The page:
After extensive community efforts to save eight rent-controlled units at 1921 Walnut St., the last of the tenants have agreed to move out, paving the way for its demolition and UC Berkeley’s construction of new student housing.
Demolition of the rent-controlled building will allow campus to add 75 beds to the plan of a new transfer student dorm named “Anchor House.” Anchor House will provide housing for 772 students in total when the development is completed, according to UC Berkeley Capital Strategies spokesperson Kyle Gibson.
“Living far from campus impedes a student’s ability to thrive academically, socially, and culturally,” Gibson said in an email. “This challenge is especially acute for transfer students, who are historically underserved by campus housing.”
Gibson added UC Berkeley ranks last out of all UC campuses in terms of percentage of beds for the student body, with 40% of undergraduates being unable to live in the city of Berkeley.
More than 5,000 students who applied for campus housing this semester were turned down due to lack of space, Gibson said in an email. This issue is even more pressing for low-income and transfer students, he added.
However, ASUC Senator Kalliope Zervas alleged in an email that justifying the project as aid to low-income students is a “facade,” as exclusive student-only apartments will not help the low-income community but rather displace those already living there. She added that while the student housing crisis should not be ignored and she herself has struggled to find affordable housing, she feels UC Berkeley should never displace low-income tenants from their homes.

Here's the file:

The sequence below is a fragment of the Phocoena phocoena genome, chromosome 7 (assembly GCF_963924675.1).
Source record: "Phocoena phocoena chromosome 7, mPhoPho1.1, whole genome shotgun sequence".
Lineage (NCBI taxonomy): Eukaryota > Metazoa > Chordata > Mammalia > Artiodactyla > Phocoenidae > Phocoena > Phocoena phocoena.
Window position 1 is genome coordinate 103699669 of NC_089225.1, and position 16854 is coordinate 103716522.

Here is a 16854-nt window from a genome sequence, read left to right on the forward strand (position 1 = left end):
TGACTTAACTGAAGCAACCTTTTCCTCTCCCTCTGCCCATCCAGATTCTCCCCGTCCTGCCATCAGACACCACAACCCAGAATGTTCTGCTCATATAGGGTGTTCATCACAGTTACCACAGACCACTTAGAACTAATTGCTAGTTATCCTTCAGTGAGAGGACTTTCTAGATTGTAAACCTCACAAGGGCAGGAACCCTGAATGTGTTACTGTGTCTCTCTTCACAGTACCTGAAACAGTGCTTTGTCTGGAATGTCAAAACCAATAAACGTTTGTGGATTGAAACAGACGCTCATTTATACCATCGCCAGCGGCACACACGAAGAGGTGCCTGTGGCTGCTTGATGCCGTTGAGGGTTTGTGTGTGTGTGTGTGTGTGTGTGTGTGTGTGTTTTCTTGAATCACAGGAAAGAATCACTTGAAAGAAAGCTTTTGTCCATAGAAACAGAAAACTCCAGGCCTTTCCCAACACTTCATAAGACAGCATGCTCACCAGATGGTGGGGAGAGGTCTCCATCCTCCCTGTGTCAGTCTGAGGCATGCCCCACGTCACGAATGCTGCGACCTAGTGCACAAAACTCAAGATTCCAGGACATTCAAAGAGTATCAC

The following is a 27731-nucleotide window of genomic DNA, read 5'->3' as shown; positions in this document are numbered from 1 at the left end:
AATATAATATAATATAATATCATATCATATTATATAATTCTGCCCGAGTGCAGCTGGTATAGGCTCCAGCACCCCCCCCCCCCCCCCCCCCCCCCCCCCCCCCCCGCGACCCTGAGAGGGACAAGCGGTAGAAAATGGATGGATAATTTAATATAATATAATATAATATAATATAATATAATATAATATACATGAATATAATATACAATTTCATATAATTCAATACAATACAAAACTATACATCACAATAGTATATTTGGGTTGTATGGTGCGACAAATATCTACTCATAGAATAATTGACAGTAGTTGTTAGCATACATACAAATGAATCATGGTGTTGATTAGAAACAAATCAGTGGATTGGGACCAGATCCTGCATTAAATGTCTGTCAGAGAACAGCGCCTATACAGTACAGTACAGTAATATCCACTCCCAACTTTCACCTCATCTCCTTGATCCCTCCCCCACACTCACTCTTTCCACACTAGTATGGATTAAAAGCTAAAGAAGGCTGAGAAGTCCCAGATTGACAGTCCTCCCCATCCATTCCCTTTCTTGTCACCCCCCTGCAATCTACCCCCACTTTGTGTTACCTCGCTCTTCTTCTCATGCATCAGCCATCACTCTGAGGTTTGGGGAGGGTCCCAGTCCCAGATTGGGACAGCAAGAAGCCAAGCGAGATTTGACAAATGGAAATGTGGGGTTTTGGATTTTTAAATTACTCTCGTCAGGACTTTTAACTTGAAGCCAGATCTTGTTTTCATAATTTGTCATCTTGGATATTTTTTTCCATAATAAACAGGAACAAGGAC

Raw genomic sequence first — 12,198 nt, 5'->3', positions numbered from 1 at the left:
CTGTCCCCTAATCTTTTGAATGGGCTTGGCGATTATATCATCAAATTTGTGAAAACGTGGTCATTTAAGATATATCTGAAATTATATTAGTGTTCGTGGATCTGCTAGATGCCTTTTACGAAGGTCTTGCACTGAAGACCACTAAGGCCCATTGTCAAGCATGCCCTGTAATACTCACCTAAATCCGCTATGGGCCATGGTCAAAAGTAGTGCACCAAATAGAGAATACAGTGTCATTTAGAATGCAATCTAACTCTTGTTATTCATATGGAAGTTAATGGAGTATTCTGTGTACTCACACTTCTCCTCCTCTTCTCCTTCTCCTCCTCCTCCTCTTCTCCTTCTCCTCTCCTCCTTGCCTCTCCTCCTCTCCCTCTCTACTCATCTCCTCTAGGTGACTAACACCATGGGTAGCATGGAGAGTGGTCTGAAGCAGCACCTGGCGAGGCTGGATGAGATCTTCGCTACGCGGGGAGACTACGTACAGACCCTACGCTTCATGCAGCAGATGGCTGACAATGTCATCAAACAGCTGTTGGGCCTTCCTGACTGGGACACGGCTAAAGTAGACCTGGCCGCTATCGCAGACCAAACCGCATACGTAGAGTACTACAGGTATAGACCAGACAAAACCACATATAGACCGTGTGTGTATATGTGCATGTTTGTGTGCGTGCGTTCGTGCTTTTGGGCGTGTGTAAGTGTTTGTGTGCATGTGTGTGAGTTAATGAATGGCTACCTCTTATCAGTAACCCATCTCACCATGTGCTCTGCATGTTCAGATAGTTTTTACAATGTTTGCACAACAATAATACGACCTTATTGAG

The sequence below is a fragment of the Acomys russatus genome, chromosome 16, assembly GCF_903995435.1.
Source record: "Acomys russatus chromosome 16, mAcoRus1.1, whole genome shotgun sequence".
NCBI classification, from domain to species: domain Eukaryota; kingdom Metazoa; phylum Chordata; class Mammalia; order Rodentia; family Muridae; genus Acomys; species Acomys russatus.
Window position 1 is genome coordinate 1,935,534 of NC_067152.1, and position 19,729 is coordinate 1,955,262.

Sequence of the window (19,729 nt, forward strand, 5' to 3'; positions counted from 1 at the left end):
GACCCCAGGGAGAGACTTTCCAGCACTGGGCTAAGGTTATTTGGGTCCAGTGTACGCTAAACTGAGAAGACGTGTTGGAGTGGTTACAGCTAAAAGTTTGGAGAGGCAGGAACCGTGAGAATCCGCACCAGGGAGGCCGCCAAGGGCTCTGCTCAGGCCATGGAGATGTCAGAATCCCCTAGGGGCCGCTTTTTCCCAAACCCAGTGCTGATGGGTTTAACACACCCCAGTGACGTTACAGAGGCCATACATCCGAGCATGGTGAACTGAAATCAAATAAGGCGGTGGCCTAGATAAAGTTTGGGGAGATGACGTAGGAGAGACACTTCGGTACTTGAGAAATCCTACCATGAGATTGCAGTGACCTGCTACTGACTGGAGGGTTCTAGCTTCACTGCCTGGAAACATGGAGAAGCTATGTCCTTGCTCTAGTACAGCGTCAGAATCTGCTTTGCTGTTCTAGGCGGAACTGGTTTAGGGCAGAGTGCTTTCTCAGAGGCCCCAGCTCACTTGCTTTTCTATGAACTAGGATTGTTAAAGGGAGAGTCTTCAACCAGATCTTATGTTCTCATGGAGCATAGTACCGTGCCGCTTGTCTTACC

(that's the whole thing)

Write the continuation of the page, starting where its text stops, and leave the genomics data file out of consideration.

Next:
“As of now, 1921 Walnut Street acts as an affordable, long-term housing option for low-income residents that would otherwise have no place to live,” Zervas said in an email. “The demolition of 1921 Walnut Street just increases the tension that has existed for so long between the residents of Berkeley and the University.”
The tenants at 1921 Walnut St. accepted an agreement with campus to move out from the building in exchange for compensatory relocation packages, according to Gibson. While unable to provide financial specifics, Gibson said in an email that the value of these packages could reach six figures.
Benefits included in these packages are relocation assistance, reimbursement for costs of moving and rental assistance for more than three years, according to Gibson. The packages also include an optional one-time payment equal to their total rental assistance for tenants to use for purchasing a home in an area of their choice.
“Though I’m glad to see much needed student housing finally being developed by the University, I’m disappointed that the administration would displace so many residents and destroy more than a dozen rent controlled units,” said City Councilmember Sophie Hahn in an email. “Beyond the impact on current tenants, once lost, these rent controlled units can never be replaced.”
According to Hahn, since the conception of Anchor House in 2018, various proposals to preserve the affordable units were conceived, including the idea of moving the physical building to another location in Berkeley.
Hahn said in an email that she felt frustrated that there was allegedly no “real consideration” given to this idea, although it was requested in the recent settlement between the city of Berkeley and campus.
City Councilmember Rigel Robinson said in an email that he felt 1921 Walnut St. should have never been a part of the plans for Anchor House and noted that there were options for developing student housing that could have been accomplished without destroying existing affordable housing.
Raising concerns of environmental injustice, ASUC Senator Varsha Madapoosi alleged that prioritizing housing for students over the greater Berkeley community takes away resources such as access to energy and green spaces from marginalized groups.
“The issue around housing in Berkeley is quite nuanced, but ultimately students are temporary guests in this city,” Madapoosi said in an email. “By building over 1921 Walnut St. UC Berkeley will potentially increase the number of houseless individuals and make conditions worse for the tenants in the long term.”